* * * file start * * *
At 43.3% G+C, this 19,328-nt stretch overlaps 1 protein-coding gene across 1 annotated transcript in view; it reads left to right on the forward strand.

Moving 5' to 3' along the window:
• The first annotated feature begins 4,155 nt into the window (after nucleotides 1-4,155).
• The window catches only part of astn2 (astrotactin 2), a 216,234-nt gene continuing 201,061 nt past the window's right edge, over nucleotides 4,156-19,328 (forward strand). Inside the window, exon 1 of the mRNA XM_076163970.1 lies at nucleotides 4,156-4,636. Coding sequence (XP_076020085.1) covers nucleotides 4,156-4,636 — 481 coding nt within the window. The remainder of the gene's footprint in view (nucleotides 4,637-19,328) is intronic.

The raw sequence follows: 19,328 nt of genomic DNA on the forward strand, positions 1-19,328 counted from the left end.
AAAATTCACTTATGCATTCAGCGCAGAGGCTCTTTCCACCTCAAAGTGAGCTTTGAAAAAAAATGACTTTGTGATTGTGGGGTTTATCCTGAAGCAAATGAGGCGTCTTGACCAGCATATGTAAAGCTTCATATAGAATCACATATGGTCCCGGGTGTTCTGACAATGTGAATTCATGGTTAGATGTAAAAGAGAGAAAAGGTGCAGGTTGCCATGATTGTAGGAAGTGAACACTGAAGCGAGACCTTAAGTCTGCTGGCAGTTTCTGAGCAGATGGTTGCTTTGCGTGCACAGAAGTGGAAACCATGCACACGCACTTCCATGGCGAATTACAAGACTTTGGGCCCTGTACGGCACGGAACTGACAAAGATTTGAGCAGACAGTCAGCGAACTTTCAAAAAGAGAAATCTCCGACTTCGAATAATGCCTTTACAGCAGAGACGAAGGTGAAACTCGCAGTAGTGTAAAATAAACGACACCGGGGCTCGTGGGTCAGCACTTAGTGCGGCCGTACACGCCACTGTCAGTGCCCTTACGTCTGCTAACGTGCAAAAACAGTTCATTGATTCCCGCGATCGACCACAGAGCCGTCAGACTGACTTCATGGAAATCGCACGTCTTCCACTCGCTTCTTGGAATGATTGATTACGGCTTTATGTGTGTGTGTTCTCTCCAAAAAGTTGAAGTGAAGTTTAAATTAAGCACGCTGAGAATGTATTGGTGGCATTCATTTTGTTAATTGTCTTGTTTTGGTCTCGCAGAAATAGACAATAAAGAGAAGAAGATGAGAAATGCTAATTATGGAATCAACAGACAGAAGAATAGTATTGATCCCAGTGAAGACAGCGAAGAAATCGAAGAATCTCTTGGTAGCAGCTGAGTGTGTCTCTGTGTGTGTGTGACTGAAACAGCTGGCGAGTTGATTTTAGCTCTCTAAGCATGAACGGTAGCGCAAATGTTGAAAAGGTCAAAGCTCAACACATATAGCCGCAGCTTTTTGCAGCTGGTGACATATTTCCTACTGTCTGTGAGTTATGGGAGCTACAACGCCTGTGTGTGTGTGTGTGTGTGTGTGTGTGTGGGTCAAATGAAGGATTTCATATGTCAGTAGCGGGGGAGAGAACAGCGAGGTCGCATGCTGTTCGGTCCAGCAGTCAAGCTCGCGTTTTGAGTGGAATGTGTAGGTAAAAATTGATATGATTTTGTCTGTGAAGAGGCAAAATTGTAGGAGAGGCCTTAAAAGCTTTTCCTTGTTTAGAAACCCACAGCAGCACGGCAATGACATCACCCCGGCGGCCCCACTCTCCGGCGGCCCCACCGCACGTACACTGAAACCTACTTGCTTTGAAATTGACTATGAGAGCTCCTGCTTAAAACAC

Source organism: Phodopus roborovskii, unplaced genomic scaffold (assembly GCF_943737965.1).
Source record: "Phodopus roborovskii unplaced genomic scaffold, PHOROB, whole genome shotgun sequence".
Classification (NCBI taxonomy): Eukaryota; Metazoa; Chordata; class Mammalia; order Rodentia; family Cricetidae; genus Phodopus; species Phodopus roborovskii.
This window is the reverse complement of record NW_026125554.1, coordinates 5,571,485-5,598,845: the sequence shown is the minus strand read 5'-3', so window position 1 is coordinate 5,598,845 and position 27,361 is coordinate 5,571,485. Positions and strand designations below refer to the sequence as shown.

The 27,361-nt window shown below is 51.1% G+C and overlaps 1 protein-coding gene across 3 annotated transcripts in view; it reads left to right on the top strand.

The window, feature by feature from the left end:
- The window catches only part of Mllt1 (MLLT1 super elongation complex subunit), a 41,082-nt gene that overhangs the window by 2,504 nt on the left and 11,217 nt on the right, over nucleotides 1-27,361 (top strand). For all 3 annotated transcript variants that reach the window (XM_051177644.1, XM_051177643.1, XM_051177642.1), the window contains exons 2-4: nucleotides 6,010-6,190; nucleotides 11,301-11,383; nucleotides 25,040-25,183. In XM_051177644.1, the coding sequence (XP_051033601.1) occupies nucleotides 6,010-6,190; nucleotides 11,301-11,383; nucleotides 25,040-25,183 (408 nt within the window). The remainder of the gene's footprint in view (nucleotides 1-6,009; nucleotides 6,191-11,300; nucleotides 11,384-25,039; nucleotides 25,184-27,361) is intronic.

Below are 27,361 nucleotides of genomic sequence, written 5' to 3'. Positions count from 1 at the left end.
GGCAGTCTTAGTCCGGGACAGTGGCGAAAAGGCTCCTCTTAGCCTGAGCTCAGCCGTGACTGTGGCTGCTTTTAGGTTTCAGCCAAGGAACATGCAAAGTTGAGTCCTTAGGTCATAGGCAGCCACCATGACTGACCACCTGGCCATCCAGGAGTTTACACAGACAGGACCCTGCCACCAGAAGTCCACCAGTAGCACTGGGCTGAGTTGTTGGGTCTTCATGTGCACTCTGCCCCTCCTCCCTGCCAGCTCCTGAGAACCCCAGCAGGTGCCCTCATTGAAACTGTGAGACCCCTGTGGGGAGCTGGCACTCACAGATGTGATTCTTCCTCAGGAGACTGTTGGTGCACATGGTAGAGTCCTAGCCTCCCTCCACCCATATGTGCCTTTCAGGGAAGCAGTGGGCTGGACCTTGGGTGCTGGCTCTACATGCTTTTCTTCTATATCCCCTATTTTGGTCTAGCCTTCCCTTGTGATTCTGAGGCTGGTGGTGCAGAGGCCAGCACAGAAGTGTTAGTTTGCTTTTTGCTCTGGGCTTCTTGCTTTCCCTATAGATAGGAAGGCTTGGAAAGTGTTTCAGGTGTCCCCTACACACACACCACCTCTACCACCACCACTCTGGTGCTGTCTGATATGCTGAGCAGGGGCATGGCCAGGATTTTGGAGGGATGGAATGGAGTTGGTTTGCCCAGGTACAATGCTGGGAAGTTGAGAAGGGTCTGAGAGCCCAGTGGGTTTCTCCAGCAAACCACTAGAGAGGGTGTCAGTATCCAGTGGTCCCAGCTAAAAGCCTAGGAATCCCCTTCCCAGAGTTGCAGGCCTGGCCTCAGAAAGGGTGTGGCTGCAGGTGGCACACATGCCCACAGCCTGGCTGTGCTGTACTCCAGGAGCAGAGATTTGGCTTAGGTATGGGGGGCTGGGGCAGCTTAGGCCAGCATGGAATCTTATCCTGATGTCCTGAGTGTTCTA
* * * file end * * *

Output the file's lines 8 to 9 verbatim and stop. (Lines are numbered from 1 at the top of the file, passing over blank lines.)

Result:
Source record: "Phodopus roborovskii unplaced genomic scaffold, PHOROB, whole genome shotgun sequence".
Classification (NCBI taxonomy): Eukaryota; Metazoa; Chordata; class Mammalia; order Rodentia; family Cricetidae; genus Phodopus; species Phodopus roborovskii.